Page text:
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MESSAGE OF JOHN PAUL II 
TO PATRIARCH BARTHOLOMEW I 
ON THE FEAST OF ST ANDREW

 

To His Holiness Bartholomew I 
Archbishop of Constantinople Ecumenical Patriarch

"May grace and peace be multiplied to you in the knowledge of God and of Jesus our Lord" (2 Pt 1: 2).

With these words expressing the hope of salvation, St Peter addresses the Christians of Pontus, Galatia, Cappadocia and Asia Minor, "those who have obtained a faith of equal standing with ours in the righteousness of our God and Saviour Jesus Christ" (2 Pt 1: 1).

With these same words I greet you, Your Holiness, the members of the Holy Synod and the Ecumenical Patriarchate on this happy occasion of the feast of St Andrew, the first called, the brother of Peter, the protocoryphaeus, as the liturgy sings. The delegation led by my esteemed Brother, Cardinal Edward Idris Cassidy, President of the Pontifical Council for Promoting Christian Unity, whom I have asked to represent me on the occasion of this celebration, will bring you the fraternal sentiments of the Bishop of Rome and the Catholic Church.

Our common veneration of the holy Apostles and the prayer we offer to Christ through their intercession remind us of the grace we have received of being rooted in the one apostolic succession and the one mission of passing on to future generations and to the world the salvation brought by the one Mediator, Jesus Christ. Like the Apostle Andrew when he met Jesus for the first time, we would like to proclaim together:  "We have found the Messiah" (Jn 1: 41) .

Our common mission obliges us to embrace the cause of restoring the full unity of faith and life. Indeed, as I stressed in the Encyclical Ut unum sint, "it is obvious that the lack of unity among Christians contradicts the Truth which Christians have the mission to spread and, consequently, it gravely damages their witness" (n. 98). Pope Paul VI remarked just 25 years ago that "the division among Christians is a serious reality which impedes the very work of Christ" (Apostolic Exhortation Evangelii nuntiandi, n. 77).

This Jubilee year, in which we are celebrating the 2,000th anniversary of the Incarnation of the Word of God, has allowed us to bear common witness to our faith. I am grateful to Your Holiness for sending your delegations to Rome. They joined us and those of the other Churches and Ecclesial Communities in proclaiming that Christ is our only Lord and Saviour.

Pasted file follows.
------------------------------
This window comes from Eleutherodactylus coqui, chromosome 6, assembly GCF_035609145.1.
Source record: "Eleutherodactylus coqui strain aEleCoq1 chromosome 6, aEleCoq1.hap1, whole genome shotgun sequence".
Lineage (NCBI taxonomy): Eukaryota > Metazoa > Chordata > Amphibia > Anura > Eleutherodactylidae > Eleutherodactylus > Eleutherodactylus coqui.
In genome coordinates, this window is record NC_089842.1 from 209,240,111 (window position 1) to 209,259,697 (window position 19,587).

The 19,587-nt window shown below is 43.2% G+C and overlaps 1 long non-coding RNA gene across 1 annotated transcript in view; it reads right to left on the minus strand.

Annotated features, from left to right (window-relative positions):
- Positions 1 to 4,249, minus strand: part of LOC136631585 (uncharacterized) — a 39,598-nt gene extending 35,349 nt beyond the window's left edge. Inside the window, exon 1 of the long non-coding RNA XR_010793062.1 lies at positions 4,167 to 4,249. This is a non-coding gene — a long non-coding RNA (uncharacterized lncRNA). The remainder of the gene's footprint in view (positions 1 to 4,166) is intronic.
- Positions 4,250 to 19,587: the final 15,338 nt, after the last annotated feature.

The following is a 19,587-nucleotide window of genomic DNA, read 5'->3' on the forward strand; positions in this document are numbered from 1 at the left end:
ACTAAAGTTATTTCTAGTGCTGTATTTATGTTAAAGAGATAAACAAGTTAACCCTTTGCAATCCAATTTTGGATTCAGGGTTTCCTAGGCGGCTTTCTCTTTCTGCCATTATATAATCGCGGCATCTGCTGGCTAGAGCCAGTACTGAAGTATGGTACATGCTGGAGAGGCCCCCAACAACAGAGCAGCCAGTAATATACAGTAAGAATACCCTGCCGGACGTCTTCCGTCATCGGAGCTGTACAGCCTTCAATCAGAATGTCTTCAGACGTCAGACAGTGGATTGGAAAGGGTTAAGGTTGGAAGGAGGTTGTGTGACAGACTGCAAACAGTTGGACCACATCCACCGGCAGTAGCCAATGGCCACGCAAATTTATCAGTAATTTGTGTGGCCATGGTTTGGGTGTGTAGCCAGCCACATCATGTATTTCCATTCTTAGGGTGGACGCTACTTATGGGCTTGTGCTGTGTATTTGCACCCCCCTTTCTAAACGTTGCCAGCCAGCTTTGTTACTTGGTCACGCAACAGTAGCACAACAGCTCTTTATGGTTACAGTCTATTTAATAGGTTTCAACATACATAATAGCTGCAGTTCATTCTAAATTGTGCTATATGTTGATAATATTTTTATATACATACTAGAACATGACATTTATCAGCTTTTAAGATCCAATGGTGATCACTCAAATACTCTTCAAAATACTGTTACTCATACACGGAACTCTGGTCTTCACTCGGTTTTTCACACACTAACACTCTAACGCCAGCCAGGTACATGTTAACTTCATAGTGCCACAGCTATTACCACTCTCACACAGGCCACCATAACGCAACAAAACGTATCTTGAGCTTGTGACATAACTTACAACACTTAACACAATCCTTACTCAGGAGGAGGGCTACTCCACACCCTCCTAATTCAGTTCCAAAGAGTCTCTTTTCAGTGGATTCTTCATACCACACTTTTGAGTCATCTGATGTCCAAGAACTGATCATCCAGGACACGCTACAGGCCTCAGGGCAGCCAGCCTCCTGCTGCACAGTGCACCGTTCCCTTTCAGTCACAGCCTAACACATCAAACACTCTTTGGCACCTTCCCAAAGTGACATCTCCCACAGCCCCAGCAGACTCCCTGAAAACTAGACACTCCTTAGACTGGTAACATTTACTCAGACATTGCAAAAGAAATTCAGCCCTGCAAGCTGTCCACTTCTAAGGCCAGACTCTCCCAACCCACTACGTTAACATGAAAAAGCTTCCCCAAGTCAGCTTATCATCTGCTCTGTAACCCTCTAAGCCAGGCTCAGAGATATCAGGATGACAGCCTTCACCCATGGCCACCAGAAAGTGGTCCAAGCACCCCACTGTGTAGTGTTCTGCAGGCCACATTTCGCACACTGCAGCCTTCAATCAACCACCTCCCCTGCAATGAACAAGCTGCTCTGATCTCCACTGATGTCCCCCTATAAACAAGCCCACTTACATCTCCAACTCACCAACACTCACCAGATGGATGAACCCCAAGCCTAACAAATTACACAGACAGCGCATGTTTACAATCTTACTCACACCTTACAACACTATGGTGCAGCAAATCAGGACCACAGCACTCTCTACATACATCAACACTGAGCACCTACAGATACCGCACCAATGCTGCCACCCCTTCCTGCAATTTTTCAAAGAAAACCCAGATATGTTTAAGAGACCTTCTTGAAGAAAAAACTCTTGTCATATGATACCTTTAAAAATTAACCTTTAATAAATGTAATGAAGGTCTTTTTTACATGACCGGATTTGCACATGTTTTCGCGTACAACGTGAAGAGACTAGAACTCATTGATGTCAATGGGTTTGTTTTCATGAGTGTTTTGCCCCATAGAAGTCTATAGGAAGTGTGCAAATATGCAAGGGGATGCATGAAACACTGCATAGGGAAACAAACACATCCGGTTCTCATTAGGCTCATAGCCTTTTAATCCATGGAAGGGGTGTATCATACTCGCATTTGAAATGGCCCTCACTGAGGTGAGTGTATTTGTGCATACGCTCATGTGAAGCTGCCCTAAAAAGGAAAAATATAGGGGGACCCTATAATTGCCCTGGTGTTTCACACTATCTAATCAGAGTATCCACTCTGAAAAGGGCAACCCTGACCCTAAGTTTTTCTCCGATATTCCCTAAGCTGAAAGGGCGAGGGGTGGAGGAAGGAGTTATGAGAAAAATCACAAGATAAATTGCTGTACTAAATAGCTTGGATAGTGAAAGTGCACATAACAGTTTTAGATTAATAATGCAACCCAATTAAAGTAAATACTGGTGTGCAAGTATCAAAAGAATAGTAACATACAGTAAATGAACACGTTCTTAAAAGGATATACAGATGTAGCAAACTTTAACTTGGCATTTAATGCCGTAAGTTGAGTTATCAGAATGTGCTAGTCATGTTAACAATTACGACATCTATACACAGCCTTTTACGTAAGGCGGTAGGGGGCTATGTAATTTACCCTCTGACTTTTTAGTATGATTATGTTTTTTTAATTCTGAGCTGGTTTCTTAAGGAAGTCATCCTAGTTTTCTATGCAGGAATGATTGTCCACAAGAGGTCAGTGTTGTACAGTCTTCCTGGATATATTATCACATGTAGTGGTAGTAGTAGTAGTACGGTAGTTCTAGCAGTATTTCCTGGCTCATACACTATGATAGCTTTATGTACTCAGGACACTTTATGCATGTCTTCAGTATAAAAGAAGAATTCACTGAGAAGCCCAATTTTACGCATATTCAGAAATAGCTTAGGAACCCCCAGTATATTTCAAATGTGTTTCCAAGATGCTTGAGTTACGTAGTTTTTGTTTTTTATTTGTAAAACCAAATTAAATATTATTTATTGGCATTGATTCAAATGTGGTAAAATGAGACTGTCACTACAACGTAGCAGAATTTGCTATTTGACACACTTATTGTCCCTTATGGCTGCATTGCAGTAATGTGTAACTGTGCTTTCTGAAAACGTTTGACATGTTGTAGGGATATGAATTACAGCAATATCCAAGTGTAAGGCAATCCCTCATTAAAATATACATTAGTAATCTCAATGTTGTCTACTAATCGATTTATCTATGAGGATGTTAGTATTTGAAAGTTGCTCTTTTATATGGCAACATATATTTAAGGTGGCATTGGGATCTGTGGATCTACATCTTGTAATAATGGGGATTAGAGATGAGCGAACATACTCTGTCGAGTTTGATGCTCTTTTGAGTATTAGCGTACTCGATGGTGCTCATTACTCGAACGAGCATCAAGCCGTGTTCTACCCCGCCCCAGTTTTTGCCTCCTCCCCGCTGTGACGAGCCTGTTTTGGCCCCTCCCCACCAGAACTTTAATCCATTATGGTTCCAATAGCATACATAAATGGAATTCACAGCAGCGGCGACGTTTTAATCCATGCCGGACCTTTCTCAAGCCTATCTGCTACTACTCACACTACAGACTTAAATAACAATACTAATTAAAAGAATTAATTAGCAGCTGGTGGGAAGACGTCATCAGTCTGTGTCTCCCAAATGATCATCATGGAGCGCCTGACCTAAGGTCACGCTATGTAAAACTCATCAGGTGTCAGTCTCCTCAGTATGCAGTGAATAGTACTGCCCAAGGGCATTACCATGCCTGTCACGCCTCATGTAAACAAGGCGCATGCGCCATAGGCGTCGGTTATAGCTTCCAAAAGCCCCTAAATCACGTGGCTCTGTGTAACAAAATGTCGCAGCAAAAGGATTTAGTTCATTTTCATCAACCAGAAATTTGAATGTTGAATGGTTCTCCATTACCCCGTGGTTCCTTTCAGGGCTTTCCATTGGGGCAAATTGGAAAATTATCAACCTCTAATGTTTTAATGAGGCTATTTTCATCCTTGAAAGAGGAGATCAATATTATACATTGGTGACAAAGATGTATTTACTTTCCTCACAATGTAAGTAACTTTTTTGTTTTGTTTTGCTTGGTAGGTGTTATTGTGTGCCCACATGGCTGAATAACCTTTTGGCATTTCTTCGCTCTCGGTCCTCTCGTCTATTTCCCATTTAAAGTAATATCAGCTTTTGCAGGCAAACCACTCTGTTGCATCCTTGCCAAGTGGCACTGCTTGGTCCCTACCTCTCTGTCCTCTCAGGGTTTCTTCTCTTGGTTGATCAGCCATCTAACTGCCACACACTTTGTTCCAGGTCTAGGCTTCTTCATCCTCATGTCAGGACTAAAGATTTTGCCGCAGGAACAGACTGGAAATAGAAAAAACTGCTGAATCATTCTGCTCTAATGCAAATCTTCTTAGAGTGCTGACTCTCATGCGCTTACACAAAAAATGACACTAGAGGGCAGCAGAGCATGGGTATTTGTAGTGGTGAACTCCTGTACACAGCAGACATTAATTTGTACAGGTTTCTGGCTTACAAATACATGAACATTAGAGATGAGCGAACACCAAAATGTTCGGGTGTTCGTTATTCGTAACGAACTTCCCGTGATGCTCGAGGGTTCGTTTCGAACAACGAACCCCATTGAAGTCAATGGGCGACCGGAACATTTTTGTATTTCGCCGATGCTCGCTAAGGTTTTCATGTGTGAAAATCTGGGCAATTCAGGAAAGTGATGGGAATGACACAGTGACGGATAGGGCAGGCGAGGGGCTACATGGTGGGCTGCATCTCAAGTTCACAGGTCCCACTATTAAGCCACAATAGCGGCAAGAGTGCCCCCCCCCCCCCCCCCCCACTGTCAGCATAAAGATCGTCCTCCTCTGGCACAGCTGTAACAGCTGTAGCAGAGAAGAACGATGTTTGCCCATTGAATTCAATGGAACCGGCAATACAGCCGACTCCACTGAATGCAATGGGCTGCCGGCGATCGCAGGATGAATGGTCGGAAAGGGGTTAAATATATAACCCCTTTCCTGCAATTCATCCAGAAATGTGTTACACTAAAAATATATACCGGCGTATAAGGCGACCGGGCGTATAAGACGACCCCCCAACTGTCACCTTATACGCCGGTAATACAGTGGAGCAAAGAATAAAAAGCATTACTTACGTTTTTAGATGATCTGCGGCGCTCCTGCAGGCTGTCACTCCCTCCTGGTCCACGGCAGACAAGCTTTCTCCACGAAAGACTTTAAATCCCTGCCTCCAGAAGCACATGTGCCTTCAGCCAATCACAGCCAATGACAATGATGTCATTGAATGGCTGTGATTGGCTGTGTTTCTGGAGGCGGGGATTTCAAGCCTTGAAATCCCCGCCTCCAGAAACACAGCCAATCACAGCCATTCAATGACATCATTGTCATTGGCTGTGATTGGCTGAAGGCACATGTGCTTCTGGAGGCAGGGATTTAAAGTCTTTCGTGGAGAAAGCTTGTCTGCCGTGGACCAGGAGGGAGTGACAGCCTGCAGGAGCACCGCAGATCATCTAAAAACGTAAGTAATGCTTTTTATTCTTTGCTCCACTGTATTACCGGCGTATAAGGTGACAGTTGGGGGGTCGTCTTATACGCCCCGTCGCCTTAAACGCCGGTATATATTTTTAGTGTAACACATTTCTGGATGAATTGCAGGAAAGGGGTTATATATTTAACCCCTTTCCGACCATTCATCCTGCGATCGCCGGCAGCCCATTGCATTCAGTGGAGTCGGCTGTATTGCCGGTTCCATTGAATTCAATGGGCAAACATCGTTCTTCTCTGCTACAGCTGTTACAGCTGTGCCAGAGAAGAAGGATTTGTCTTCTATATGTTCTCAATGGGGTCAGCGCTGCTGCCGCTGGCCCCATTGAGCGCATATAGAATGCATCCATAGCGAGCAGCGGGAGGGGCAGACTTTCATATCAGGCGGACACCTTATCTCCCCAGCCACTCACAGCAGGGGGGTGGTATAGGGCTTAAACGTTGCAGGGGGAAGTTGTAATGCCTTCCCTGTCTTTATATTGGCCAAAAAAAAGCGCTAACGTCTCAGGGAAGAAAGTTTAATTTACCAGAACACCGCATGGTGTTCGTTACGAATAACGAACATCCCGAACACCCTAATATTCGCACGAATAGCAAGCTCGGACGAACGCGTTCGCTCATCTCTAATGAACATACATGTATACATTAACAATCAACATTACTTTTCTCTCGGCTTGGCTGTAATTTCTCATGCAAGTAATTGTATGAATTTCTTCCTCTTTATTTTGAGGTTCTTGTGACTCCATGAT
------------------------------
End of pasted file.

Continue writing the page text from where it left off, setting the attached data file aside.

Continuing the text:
In this year 2000, after a long suspension of its work, the Joint International Commission for the Theological Dialogue between the Catholic Church and the Orthodox Churches was able to meet in Baltimore for its eighth plenary session. Such a meeting is in itself an important event, which was an occasion to emphasize the complexity of the issues being studied; to our deep regret, however, we must note that it did not allow us to make any real progress in our dialogue. For this reason the commission appropriately drew attention to the need to continue the dialogue and to seek more suitable ways to explain and examine the questions under discussion.

As for the Catholic Church, I can assure Your Holiness that I am determined to continue the dialogue of truth and charity. This is why I appeal to the Catholic and Orthodox faithful to intensify and strengthen their fraternal relations wherever they live, with concern for mutual and trusting respect. This is the only way that, with God's grace, minds can be healed of any reticence and hearts be enlarged to correspond fully with the divine will for unity, by eliminating the real difficulties that remain or those that can emerge at the level of the local Churches. This desire and orientation have been expressed to the particular Catholic Churches so that they will be firmly committed in this direction. We must encourage close and disinterested collaboration between the Catholic Church and the Orthodox Churches, avoiding any acts or gestures which might constitute forms of pressure or merely give that impression, and being, as the Apostle Paul urged the Corinthians, "servants of God", "through forbearance, kindness, the Holy Spirit, genuine love" (2 Cor 6: 4, 6), with the concern to be artisans of peace and reconciliation.

With a pure and free heart, then, to obey the will of the one Lord, we must continue our sincere, fraternal and loving quest for full communion. It is in this perspective that I am pleased to have been able to make available to the Ecumenical Patriarchate the ancient and beautiful Roman Church of St Theodore on the Palatine, so that it can be used for the worship and pastoral activities of the city's Greek Orthodox community, who will thus be provided with the necessary spiritual assistance for their growth and for dialogue with all the Christians living in Rome.

At the end of this Message, I would like to assure you, dear and venerable Brother, that I personally and the whole Catholic Church are faithfully asking the Lord to grant us his light and strength so that we can deeply understand his prayer:  "That they may all be one ... so that the world may believe" (Jn 17: 21), and thus make our own contribution to its full realization.

As the Church of Constantinople celebrates her holy patron, I pray the Apostle Andrew to help us walk on the path of unity and to pursue our relations marked by sensitivity and forgiveness, so that we can proclaim together that Christ is our Saviour and the Saviour of the human race. With these sentiments, I assure Your Holiness, the Bishops and the faithful of your Patriarchate of my profound brotherly love.

From the Vatican, 25 November 2000.

Copyright 2000 - Libreria Editrice Vaticana

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